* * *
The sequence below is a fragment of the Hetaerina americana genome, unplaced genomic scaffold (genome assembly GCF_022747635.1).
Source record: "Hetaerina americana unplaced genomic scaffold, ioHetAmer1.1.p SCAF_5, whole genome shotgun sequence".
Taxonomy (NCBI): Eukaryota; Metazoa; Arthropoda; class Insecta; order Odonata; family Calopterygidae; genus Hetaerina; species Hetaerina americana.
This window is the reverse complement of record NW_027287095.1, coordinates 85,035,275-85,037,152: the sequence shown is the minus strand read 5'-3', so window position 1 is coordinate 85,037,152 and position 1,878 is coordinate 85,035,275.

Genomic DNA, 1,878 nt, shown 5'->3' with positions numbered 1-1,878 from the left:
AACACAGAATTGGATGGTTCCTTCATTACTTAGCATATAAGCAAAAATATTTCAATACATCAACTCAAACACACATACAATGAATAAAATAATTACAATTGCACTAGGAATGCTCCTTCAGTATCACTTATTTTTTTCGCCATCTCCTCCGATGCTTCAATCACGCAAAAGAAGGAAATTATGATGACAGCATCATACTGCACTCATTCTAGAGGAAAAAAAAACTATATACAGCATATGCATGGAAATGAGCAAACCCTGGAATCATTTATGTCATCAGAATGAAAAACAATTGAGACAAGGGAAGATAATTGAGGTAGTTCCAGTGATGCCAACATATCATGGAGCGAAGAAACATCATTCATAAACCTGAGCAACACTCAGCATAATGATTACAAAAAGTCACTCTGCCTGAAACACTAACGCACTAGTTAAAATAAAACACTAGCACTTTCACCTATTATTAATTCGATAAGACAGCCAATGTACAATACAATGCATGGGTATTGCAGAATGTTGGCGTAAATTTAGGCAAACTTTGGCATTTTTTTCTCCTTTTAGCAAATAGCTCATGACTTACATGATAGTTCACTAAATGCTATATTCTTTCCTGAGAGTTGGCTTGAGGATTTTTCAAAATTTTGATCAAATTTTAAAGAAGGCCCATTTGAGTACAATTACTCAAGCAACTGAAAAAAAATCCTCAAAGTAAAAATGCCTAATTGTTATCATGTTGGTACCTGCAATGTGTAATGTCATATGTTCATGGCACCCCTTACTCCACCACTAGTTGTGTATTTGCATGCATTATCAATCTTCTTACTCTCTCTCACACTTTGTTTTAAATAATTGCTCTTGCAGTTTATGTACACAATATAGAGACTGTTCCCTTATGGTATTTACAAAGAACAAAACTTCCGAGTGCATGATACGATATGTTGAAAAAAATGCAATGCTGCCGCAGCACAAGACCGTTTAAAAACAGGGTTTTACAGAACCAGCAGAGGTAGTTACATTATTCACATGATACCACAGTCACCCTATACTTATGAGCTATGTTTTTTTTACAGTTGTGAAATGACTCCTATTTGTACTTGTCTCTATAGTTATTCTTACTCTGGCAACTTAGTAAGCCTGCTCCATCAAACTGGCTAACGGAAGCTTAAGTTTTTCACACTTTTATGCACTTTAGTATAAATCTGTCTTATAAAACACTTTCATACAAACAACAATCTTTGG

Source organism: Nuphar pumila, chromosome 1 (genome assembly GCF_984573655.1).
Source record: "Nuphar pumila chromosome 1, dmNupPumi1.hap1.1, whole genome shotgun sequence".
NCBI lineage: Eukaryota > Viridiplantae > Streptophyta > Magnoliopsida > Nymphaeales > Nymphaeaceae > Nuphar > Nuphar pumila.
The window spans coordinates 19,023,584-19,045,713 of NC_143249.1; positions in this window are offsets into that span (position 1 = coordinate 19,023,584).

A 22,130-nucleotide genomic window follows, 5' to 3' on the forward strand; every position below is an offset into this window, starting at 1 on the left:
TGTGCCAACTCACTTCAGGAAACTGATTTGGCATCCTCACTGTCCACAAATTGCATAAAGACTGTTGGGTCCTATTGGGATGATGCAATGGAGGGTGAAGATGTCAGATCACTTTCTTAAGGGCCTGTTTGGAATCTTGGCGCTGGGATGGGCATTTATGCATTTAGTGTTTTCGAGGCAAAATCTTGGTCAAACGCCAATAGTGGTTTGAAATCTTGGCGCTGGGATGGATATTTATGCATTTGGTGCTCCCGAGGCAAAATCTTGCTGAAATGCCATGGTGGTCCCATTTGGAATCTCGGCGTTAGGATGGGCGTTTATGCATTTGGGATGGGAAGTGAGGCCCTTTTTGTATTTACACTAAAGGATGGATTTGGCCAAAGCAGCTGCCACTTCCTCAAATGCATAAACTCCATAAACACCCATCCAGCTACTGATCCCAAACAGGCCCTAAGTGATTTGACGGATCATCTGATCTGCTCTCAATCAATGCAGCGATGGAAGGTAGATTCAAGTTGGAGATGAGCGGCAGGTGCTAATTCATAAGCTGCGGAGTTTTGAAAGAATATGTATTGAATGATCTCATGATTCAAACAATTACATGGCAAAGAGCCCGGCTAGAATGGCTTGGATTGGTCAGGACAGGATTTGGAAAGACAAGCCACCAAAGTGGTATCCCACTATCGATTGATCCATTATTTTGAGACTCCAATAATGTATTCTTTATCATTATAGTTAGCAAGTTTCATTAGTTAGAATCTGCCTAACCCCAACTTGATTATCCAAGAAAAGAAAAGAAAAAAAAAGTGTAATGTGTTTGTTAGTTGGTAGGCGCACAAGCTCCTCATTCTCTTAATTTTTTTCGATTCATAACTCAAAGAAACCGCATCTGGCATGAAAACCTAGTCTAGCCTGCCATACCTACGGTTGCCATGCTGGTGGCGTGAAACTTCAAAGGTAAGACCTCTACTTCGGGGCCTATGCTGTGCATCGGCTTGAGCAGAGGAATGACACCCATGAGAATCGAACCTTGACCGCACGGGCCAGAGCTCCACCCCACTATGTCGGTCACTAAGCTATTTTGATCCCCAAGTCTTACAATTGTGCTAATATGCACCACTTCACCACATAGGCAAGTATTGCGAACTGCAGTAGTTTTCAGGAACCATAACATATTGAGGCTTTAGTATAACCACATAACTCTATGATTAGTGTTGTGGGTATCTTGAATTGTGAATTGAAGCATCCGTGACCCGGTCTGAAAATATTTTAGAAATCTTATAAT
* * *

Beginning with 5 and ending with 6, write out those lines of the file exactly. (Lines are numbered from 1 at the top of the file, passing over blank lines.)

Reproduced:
Genomic DNA, 1,878 nt, shown 5'->3' with positions numbered 1-1,878 from the left:
AACACAGAATTGGATGGTTCCTTCATTACTTAGCATATAAGCAAAAATATTTCAATACATCAACTCAAACACACATACAATGAATAAAATAATTACAATTGCACTAGGAATGCTCCTTCAGTATCACTTATTTTTTTCGCCATCTCCTCCGATGCTTCAATCACGCAAAAGAAGGAAATTATGATGACAGCATCATACTGCACTCATTCTAGAGGAAAAAAAAACTATATACAGCATATGCATGGAAATGAGCAAACCCTGGAATCATTTATGTCATCAGAATGAAAAACAATTGAGACAAGGGAAGATAATTGAGGTAGTTCCAGTGATGCCAACATATCATGGAGCGAAGAAACATCATTCATAAACCTGAGCAACACTCAGCATAATGATTACAAAAAGTCACTCTGCCTGAAACACTAACGCACTAGTTAAAATAAAACACTAGCACTTTCACCTATTATTAATTCGATAAGACAGCCAATGTACAATACAATGCATGGGTATTGCAGAATGTTGGCGTAAATTTAGGCAAACTTTGGCATTTTTTTCTCCTTTTAGCAAATAGCTCATGACTTACATGATAGTTCACTAAATGCTATATTCTTTCCTGAGAGTTGGCTTGAGGATTTTTCAAAATTTTGATCAAATTTTAAAGAAGGCCCATTTGAGTACAATTACTCAAGCAACTGAAAAAAAATCCTCAAAGTAAAAATGCCTAATTGTTATCATGTTGGTACCTGCAATGTGTAATGTCATATGTTCATGGCACCCCTTACTCCACCACTAGTTGTGTATTTGCATGCATTATCAATCTTCTTACTCTCTCTCACACTTTGTTTTAAATAATTGCTCTTGCAGTTTATGTACACAATATAGAGACTGTTCCCTTATGGTATTTACAAAGAACAAAACTTCCGAGTGCATGATACGATATGTTGAAAAAAATGCAATGCTGCCGCAGCACAAGACCGTTTAAAAACAGGGTTTTACAGAACCAGCAGAGGTAGTTACATTATTCACATGATACCACAGTCACCCTATACTTATGAGCTATGTTTTTTTTACAGTTGTGAAATGACTCCTATTTGTACTTGTCTCTATAGTTATTCTTACTCTGGCAACTTAGTAAGCCTGCTCCATCAAACTGGCTAACGGAAGCTTAAGTTTTTCACACTTTTATGCACTTTAGTATAAATCTGTCTTATAAAACACTTTCATACAAACAACAATCTTTGG